One circuit often blows

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Higgs Boson wrote:

Try plugging it somewhere else. If the same problem then it's the device, if not it's the breaker.
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"Higgs Boson" wrote in message

Have a new dedicated 20 amp circuit installed to the microwave.
Older homes have many things on the same circuits. You can resolve breaker tripping problems by placing "power hogs" on their own breakers/circuits. Then you just need to run one new wire to one thing.
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Higgs Boson wrote:

Since nobody has mentioned this yet and it sounds like it's a kitchen circuit, is the breaker perchance a GFI one?
The microwave may have marginal "hot to ground" leakage which sometimes becomes high enough to trip a GFI breaker.
If it's not a GFI breaker, then I'll side with those who say, "change the breaker.
Jeff
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wrote:

The breaker box was installed many years ago and I don't have any paper work on it. Is there a way for a non-techie to ascertain whether it is a GFI breaker?
Also, is it normal for a near-new MW to have the "marginal "hot to ground" leakage? How do I ascertain this?
(Starts to look like an expensive electrician visit...sob...)

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wrote:

The breaker box was installed many years ago and I don't have any paper work on it. Is there a way for a non-techie to ascertain whether it is a GFI breaker?
Also, is it normal for a near-new MW to have the "marginal "hot to ground" leakage? How do I ascertain this?
(Starts to look like an expensive electrician visit...sob...)

From your two replies, it sounds like this circuit is not dedicated to the microwave. Is it a 15 or 20 amp circuit? What is the wattage of the microwave? If there is truly nothing else operating simultaneously on the circuit, and it trips, it's most likely a problem with the microwave, or a bad breaker. Have you checked to see if anything else goes out when that circuit trips, such as the refrigerator or something in another room?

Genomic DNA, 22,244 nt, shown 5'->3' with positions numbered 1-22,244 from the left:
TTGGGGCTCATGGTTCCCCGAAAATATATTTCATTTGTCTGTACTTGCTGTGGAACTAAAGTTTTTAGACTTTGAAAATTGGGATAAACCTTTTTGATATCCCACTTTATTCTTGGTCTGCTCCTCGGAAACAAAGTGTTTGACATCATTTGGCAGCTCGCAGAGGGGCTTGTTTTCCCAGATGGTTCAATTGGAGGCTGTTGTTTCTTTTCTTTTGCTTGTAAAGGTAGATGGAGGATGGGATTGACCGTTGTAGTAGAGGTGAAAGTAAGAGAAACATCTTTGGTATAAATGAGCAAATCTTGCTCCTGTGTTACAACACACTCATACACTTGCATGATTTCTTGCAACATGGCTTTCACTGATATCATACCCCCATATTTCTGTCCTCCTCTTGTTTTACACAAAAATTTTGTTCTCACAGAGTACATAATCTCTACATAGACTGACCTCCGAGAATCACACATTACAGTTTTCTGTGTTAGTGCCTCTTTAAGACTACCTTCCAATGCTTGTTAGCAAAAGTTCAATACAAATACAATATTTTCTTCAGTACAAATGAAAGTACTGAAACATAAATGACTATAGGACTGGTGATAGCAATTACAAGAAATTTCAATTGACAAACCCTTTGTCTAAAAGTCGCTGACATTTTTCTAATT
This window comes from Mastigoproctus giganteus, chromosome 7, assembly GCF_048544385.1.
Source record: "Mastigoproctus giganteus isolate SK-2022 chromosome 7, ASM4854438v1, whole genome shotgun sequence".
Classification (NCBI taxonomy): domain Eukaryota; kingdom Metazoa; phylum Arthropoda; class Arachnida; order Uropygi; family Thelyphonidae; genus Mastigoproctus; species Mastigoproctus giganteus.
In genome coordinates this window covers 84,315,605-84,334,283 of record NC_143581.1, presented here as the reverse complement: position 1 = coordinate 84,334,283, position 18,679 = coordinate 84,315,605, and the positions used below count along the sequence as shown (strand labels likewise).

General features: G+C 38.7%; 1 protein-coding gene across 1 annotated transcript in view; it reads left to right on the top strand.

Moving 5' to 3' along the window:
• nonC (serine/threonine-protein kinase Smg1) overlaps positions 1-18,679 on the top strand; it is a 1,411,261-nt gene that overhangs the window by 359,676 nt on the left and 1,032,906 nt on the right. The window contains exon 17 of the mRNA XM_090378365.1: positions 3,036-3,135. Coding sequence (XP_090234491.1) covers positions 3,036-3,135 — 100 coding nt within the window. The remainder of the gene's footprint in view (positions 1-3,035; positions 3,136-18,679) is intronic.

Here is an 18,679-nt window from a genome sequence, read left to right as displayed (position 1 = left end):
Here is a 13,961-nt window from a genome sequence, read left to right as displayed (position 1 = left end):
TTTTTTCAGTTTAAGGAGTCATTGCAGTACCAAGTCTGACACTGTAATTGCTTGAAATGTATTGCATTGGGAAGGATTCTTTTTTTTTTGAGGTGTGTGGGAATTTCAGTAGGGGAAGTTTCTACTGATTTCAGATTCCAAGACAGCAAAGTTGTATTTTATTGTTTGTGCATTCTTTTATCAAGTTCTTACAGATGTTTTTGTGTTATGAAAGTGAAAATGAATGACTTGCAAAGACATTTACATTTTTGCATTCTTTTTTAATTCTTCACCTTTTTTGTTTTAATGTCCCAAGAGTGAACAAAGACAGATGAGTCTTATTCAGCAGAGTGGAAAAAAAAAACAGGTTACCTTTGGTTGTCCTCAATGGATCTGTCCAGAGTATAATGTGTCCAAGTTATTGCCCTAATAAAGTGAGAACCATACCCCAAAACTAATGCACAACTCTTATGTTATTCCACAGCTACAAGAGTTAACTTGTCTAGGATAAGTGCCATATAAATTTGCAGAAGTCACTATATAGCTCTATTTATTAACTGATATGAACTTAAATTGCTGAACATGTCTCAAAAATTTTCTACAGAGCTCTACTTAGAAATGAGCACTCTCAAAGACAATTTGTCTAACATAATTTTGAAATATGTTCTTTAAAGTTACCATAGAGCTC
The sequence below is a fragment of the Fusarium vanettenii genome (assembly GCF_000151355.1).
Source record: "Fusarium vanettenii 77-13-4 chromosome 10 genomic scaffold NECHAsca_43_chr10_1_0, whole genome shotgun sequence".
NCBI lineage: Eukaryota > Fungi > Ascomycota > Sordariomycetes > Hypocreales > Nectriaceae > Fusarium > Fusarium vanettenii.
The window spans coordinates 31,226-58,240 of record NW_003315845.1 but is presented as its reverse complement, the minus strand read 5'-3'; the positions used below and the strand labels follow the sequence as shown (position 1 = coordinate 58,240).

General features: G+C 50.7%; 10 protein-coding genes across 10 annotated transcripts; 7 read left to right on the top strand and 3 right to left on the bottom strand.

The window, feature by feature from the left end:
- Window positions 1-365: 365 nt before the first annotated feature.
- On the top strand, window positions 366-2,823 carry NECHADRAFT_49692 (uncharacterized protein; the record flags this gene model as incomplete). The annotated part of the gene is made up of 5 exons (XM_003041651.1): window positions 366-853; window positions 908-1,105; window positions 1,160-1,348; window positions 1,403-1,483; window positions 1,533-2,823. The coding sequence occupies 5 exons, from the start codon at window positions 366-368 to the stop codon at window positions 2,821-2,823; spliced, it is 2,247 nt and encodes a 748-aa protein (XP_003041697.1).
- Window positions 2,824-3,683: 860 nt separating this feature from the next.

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I'm inclined to think he has a gas oven and the circuit supplies the microwave as well as 115 for the oven light/timer/whatever. At the price, replacing the breaker is the simplest test he can perform.
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I'm inclined to think he has a gas oven and the circuit supplies the microwave as well as 115 for the oven light/timer/whatever. At the price, replacing the breaker is the simplest test he can perform.
I'm inclined to agree. It would certainly help to know the age of the house, which could help to determine how it may have been wired. If it's a fairly new house, the circuits for kitchen counter outlets can be shared with a gas stove outlet, a refrigerator outlet, and the dining room outlets. This makes it possible that something else may be running at the same time as the microwave. If it's an old house with no particular code to the wiring, it may be a 15 amp circuit, shared with anything, anywhere in the house.
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In answer to the above messages, yes, it is a gas oven.
The house is pretty old; 40's, I think. However, I did have electrical work done several decades ago -- can't remember exactly when or what (sob) -- and a modern breaker box installed. There are 11 breakers serving different parts of the house and garden. Things are up to code.
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jamesgangnc wrote:

Simpler would be to swap wires in the breaker box and see if the problem moves.
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The microwave is only a few months old, as I mentioned earlier. It is a Sears Kenmore Elite. Here are the specs:
Power Supply: 120 V AC, 60 Hz Rated Power Consumption: 1,600 W Microwave Output: 1,200 W Rated Current: 14.0 A
You are correct; the circuit is not dedicated to the microwave. As another poster mentioned, older houses don't always have dedicated MW circuits.
How do I find out whether it is a 15 or 20 amp circuit? Is this relevant if, as it appears, I will have to have a dedicated MW circuit installed?
******QUESTION: What should such an electrician visit cost, including parts. This is a fairly expensive area, and I am not a fairly expensive homeowner, so I need to budget ahead. Estimates appreciated.